Detail from The Canal, Amsterdam, 1889, James McNeill Whistler, The Hunterian, University of Glasgow

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Mount Ararat

Mount Ararat dates from 1879. 1

It was described by the Pennells as the second of three satirical pictures of Frederick Richards Leyland (1832-1892), showing 'a Noah's ark stranded on a hill, with little figures approaching it, or perched on the roof, all in the obnoxious frills' (meaning the shirt frills beloved of Leyland: see The Gold Scab [YMSM 208] and The Loves of the Lobsters [YMSM 209]). 2 On 25 May 1879 Alan Summerly Cole (1846-1934) noted in his diary that Whistler had painted ' "an arrangement in Rats" - the ark resting on Mount Ararat' (another transcript of this diary reads: ' "An Arrangement in Rats", the ark reaching Mt. Ararat'). 3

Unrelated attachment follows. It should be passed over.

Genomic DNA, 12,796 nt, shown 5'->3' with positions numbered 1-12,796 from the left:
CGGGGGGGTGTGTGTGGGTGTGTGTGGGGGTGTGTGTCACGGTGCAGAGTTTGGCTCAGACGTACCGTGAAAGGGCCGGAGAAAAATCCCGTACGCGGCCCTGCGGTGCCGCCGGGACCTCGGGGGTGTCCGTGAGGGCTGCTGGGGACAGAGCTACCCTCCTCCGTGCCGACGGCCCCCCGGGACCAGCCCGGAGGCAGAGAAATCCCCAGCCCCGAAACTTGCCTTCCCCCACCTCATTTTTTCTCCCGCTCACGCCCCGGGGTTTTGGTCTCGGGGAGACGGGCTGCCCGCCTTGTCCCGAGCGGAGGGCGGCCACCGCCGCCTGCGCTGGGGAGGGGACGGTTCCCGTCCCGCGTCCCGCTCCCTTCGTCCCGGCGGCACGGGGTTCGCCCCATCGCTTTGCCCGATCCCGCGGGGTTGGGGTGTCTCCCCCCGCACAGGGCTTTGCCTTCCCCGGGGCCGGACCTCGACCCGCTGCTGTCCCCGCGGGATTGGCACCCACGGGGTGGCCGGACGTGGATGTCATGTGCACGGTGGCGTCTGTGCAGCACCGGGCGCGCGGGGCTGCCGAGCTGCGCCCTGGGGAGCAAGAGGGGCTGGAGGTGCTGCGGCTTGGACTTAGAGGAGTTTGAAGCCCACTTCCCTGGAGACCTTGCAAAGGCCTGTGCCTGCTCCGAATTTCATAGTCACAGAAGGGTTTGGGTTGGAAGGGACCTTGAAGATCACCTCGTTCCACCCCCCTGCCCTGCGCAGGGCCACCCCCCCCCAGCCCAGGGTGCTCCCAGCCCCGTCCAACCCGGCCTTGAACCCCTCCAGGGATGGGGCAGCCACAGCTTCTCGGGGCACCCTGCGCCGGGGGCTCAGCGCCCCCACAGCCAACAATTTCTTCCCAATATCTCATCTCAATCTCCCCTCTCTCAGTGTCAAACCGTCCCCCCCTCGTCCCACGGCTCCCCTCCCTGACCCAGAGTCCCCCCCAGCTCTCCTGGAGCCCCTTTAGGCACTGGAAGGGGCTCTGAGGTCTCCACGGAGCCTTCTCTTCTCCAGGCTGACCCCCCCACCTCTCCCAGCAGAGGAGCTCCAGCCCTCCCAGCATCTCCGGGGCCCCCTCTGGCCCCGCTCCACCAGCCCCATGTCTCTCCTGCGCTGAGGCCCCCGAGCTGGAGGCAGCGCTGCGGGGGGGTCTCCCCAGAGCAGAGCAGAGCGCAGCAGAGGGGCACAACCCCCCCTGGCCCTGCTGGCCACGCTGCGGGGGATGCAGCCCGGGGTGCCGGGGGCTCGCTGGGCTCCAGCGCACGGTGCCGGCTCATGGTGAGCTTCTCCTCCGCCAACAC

On 22 March 1880, Whistler, who was in Venice, tried to find out where it was, writing to his sister-in-law, 'I want to know most certainly what have become of the Lobsters - the Ararat, &c. &c. Tell Way and Elden that I value them.' 4


1: YMSM 1980 [more] (cat. no. 210).

2: Pennell 1908 [more], vol. 1, pp. 256-59.

3: Diary, 25 May 1879, mss copy, GUW #13132 and #03432.

4: Whistler to H. E. Whistler, 22 March 1880, GUW #06688.

Last updated: 10th November 2019 by Margaret